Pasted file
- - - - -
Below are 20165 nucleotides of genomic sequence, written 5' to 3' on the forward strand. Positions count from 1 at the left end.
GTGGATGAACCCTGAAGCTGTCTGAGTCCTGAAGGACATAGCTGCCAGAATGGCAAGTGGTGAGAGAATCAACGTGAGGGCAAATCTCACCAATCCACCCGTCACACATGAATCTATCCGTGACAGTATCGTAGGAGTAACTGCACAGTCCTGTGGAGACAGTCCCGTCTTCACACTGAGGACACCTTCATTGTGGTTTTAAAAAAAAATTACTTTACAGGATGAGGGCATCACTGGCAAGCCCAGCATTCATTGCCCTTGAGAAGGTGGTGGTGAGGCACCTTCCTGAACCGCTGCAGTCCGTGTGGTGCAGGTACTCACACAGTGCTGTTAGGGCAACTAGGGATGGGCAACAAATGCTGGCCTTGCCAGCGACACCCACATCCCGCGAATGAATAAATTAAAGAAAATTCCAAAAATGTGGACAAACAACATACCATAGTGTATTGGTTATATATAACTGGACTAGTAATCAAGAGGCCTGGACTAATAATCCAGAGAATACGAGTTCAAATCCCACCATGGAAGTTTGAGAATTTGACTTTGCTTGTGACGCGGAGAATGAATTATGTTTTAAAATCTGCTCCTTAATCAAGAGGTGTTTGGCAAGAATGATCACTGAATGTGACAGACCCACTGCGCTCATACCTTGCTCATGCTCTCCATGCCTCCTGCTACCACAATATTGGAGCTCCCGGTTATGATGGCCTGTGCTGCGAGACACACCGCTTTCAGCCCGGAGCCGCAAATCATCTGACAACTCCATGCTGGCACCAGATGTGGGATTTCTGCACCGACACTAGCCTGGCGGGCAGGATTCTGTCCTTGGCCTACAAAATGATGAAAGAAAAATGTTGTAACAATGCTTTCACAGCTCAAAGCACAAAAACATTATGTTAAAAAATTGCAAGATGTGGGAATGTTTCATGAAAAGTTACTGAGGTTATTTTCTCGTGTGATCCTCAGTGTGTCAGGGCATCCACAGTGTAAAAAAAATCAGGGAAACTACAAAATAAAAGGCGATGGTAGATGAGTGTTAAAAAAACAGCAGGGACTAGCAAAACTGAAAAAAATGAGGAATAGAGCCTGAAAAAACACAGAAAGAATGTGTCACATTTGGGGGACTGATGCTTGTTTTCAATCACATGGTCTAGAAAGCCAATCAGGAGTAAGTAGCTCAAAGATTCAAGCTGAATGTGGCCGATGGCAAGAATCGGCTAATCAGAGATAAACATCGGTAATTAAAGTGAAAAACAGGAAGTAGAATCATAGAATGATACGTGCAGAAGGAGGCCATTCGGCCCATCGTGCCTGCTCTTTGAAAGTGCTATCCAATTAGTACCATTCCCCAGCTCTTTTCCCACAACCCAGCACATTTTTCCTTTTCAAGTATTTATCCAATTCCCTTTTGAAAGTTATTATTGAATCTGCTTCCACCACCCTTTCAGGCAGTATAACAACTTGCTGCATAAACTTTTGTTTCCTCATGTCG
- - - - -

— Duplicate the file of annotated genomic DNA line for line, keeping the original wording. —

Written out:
Below are 20165 nucleotides of genomic sequence, written 5' to 3' on the forward strand. Positions count from 1 at the left end.
GTGGATGAACCCTGAAGCTGTCTGAGTCCTGAAGGACATAGCTGCCAGAATGGCAAGTGGTGAGAGAATCAACGTGAGGGCAAATCTCACCAATCCACCCGTCACACATGAATCTATCCGTGACAGTATCGTAGGAGTAACTGCACAGTCCTGTGGAGACAGTCCCGTCTTCACACTGAGGACACCTTCATTGTGGTTTTAAAAAAAAATTACTTTACAGGATGAGGGCATCACTGGCAAGCCCAGCATTCATTGCCCTTGAGAAGGTGGTGGTGAGGCACCTTCCTGAACCGCTGCAGTCCGTGTGGTGCAGGTACTCACACAGTGCTGTTAGGGCAACTAGGGATGGGCAACAAATGCTGGCCTTGCCAGCGACACCCACATCCCGCGAATGAATAAATTAAAGAAAATTCCAAAAATGTGGACAAACAACATACCATAGTGTATTGGTTATATATAACTGGACTAGTAATCAAGAGGCCTGGACTAATAATCCAGAGAATACGAGTTCAAATCCCACCATGGAAGTTTGAGAATTTGACTTTGCTTGTGACGCGGAGAATGAATTATGTTTTAAAATCTGCTCCTTAATCAAGAGGTGTTTGGCAAGAATGATCACTGAATGTGACAGACCCACTGCGCTCATACCTTGCTCATGCTCTCCATGCCTCCTGCTACCACAATATTGGAGCTCCCGGTTATGATGGCCTGTGCTGCGAGACACACCGCTTTCAGCCCGGAGCCGCAAATCATCTGACAACTCCATGCTGGCACCAGATGTGGGATTTCTGCACCGACACTAGCCTGGCGGGCAGGATTCTGTCCTTGGCCTACAAAATGATGAAAGAAAAATGTTGTAACAATGCTTTCACAGCTCAAAGCACAAAAACATTATGTTAAAAAATTGCAAGATGTGGGAATGTTTCATGAAAAGTTACTGAGGTTATTTTCTCGTGTGATCCTCAGTGTGTCAGGGCATCCACAGTGTAAAAAAAATCAGGGAAACTACAAAATAAAAGGCGATGGTAGATGAGTGTTAAAAAAACAGCAGGGACTAGCAAAACTGAAAAAAATGAGGAATAGAGCCTGAAAAAACACAGAAAGAATGTGTCACATTTGGGGGACTGATGCTTGTTTTCAATCACATGGTCTAGAAAGCCAATCAGGAGTAAGTAGCTCAAAGATTCAAGCTGAATGTGGCCGATGGCAAGAATCGGCTAATCAGAGATAAACATCGGTAATTAAAGTGAAAAACAGGAAGTAGAATCATAGAATGATACGTGCAGAAGGAGGCCATTCGGCCCATCGTGCCTGCTCTTTGAAAGTGCTATCCAATTAGTACCATTCCCCAGCTCTTTTCCCACAACCCAGCACATTTTTCCTTTTCAAGTATTTATCCAATTCCCTTTTGAAAGTTATTATTGAATCTGCTTCCACCACCCTTTCAGGCAGTATAACAACTTGCTGCATAAACTTTTGTTTCCTCATGTCG